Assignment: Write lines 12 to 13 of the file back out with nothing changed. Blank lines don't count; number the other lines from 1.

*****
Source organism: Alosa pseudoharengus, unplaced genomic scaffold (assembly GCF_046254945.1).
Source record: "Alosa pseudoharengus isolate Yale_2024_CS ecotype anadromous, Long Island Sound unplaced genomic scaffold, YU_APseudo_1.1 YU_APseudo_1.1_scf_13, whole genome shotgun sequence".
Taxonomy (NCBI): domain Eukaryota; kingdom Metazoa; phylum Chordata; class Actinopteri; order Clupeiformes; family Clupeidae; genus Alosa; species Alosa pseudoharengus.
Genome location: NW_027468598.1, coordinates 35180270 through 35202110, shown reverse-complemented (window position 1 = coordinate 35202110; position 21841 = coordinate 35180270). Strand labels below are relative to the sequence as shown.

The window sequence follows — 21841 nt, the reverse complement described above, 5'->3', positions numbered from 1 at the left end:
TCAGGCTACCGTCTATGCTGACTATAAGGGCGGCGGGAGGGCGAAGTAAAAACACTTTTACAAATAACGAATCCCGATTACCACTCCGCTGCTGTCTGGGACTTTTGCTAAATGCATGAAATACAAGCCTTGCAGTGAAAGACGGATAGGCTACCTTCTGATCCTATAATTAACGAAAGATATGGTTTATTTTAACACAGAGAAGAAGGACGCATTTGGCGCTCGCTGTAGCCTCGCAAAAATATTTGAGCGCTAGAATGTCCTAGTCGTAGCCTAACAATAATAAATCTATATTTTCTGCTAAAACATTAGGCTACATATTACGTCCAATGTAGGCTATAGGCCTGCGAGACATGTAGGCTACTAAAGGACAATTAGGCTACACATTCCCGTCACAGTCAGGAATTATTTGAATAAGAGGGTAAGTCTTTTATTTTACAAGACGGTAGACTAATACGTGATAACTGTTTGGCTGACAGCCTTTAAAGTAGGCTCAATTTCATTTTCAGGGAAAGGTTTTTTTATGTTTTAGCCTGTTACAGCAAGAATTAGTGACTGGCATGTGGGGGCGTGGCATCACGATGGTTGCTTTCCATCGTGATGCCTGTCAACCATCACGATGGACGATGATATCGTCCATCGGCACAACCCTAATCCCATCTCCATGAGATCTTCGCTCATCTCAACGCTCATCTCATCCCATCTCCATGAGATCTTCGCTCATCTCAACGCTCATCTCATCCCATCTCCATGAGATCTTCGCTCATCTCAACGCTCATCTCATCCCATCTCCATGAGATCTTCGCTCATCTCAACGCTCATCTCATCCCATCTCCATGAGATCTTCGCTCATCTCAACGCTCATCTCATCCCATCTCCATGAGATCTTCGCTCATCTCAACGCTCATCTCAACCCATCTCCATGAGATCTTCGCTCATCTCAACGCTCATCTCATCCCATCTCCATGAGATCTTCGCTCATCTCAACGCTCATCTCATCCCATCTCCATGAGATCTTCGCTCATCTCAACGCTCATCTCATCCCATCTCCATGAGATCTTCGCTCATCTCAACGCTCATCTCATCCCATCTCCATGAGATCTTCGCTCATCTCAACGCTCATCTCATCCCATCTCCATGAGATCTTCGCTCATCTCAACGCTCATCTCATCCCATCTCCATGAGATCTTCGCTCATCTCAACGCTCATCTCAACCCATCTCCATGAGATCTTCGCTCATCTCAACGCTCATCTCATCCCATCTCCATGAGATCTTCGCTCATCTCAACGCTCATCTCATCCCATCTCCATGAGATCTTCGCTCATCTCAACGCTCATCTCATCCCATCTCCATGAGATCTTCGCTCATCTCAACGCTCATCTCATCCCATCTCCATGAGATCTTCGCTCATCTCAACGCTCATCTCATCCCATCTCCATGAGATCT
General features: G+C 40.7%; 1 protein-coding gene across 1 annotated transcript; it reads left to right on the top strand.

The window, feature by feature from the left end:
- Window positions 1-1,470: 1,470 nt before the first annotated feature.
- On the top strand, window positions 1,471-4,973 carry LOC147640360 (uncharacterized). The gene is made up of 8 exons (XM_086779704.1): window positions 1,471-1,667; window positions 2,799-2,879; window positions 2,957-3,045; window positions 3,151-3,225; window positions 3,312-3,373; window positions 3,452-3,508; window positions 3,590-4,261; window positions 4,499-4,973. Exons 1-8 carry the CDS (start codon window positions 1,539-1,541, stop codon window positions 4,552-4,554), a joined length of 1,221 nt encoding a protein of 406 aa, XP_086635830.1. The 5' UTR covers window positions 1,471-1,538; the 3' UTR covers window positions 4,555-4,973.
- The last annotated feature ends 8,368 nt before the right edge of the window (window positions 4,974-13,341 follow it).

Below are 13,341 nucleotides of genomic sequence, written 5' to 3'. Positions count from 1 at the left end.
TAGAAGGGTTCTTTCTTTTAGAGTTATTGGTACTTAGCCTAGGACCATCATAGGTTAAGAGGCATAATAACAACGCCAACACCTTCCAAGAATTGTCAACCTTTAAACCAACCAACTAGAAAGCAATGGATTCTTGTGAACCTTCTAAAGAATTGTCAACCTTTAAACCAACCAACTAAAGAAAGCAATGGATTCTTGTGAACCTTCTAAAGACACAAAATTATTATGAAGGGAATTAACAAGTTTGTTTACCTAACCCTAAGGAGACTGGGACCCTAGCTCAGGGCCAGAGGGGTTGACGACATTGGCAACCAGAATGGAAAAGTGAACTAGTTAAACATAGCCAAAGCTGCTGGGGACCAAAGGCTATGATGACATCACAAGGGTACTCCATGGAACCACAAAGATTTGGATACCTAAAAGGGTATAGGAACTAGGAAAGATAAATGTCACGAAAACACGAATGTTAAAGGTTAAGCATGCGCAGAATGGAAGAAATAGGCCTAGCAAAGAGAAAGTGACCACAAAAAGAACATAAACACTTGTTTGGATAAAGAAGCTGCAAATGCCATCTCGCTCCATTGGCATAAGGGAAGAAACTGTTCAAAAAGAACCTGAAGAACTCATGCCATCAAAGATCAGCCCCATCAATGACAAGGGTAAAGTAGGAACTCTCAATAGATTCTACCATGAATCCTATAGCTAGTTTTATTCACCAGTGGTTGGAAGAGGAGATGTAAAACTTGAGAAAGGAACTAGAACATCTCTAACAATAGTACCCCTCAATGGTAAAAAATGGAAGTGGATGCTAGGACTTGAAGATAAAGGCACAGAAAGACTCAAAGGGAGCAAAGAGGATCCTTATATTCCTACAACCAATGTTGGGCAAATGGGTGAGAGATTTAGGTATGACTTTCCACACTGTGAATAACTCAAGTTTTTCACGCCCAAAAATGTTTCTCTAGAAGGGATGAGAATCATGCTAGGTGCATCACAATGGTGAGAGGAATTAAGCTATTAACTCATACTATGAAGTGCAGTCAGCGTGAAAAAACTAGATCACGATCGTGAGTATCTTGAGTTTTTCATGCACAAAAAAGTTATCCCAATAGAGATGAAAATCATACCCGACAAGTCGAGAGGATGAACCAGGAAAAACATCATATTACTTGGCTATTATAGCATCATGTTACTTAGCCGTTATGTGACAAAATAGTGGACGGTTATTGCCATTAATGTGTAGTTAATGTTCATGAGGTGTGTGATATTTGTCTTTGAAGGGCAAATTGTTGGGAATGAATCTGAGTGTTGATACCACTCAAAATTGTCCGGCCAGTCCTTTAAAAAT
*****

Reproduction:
Below are 13,341 nucleotides of genomic sequence, written 5' to 3'. Positions count from 1 at the left end.
TAGAAGGGTTCTTTCTTTTAGAGTTATTGGTACTTAGCCTAGGACCATCATAGGTTAAGAGGCATAATAACAACGCCAACACCTTCCAAGAATTGTCAACCTTTAAACCAACCAACTAGAAAGCAATGGATTCTTGTGAACCTTCTAAAGAATTGTCAACCTTTAAACCAACCAACTAAAGAAAGCAATGGATTCTTGTGAACCTTCTAAAGACACAAAATTATTATGAAGGGAATTAACAAGTTTGTTTACCTAACCCTAAGGAGACTGGGACCCTAGCTCAGGGCCAGAGGGGTTGACGACATTGGCAACCAGAATGGAAAAGTGAACTAGTTAAACATAGCCAAAGCTGCTGGGGACCAAAGGCTATGATGACATCACAAGGGTACTCCATGGAACCACAAAGATTTGGATACCTAAAAGGGTATAGGAACTAGGAAAGATAAATGTCACGAAAACACGAATGTTAAAGGTTAAGCATGCGCAGAATGGAAGAAATAGGCCTAGCAAAGAGAAAGTGACCACAAAAAGAACATAAACACTTGTTTGGATAAAGAAGCTGCAAATGCCATCTCGCTCCATTGGCATAAGGGAAGAAACTGTTCAAAAAGAACCTGAAGAACTCATGCCATCAAAGATCAGCCCCATCAATGACAAGGGTAAAGTAGGAACTCTCAATAGATTCTACCATGAATCCTATAGCTAGTTTTATTCACCAGTGGTTGGAAGAGGAGATGTAAAACTTGAGAAAGGAACTAGAACATCTCTAACAATAGTACCCCTCAATGGTAAAAAATGGAAGTGGATGCTAGGACTTGAAGATAAAGGCACAGAAAGACTCAAAGGGAGCAAAGAGGATCCTTATATTCCTACAACCAATGTTGGGCAAATGGGTGAGAGATTTAGGTATGACTTTCCACACTGTGAATAACTCAAGTTTTTCACGCCCAAAAATGTTTCTCTAGAAGGGATGAGAATCATGCTAGGTGCATCACAATGGTGAGAGGAATTAAGCTATTAACTCATACTATGAAGTGCAGTCAGCGTGAAAAAACTAGATCACGATCGTGAGTATCTTGAGTTTTTCATGCACAAAAAAGTTATCCCAATAGAGATGAAAATCATACCCGACAAGTCGAGAGGATGAACCAGGAAAAACATCATATTACTTGGCTATTATAGCATCATGTTACTTAGCCGTTATGTGACAAAATAGTGGACGGTTATTGCCATTAATGTGTAGTTAATGTTCATGAGGTGTGTGATATTTGTCTTTGAAGGGCAAATTGTTGGGAATGAATCTGAGTGTTGATACCACTCAAAATTGTCCGGCCAGTCCTTTAAAAAT